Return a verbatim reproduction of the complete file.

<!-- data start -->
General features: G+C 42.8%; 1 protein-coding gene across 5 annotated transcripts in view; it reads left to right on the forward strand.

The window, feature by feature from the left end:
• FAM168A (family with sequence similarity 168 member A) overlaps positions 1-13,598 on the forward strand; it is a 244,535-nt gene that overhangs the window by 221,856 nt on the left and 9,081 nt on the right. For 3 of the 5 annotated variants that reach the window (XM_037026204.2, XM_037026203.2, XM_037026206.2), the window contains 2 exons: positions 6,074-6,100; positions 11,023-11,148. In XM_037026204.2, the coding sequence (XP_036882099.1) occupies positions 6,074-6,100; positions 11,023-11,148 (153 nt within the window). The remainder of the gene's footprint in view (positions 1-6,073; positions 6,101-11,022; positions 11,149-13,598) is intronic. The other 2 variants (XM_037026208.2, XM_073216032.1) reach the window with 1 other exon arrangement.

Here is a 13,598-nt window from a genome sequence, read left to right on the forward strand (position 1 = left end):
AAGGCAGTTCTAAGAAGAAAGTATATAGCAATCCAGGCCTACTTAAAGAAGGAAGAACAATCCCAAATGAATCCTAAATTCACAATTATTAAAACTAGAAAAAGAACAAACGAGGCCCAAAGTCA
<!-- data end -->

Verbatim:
General features: G+C 42.8%; 1 protein-coding gene across 5 annotated transcripts in view; it reads left to right on the forward strand.

The window, feature by feature from the left end:
• FAM168A (family with sequence similarity 168 member A) overlaps positions 1-13,598 on the forward strand; it is a 244,535-nt gene that overhangs the window by 221,856 nt on the left and 9,081 nt on the right. For 3 of the 5 annotated variants that reach the window (XM_037026204.2, XM_037026203.2, XM_037026206.2), the window contains 2 exons: positions 6,074-6,100; positions 11,023-11,148. In XM_037026204.2, the coding sequence (XP_036882099.1) occupies positions 6,074-6,100; positions 11,023-11,148 (153 nt within the window). The remainder of the gene's footprint in view (positions 1-6,073; positions 6,101-11,022; positions 11,149-13,598) is intronic. The other 2 variants (XM_037026208.2, XM_073216032.1) reach the window with 1 other exon arrangement.

Here is a 13,598-nt window from a genome sequence, read left to right on the forward strand (position 1 = left end):
AAGGCAGTTCTAAGAAGAAAGTATATAGCAATCCAGGCCTACTTAAAGAAGGAAGAACAATCCCAAATGAATCCTAAATTCACAATTATTAAAACTAGAAAAAGAACAAACGAGGCCCAAAGTCA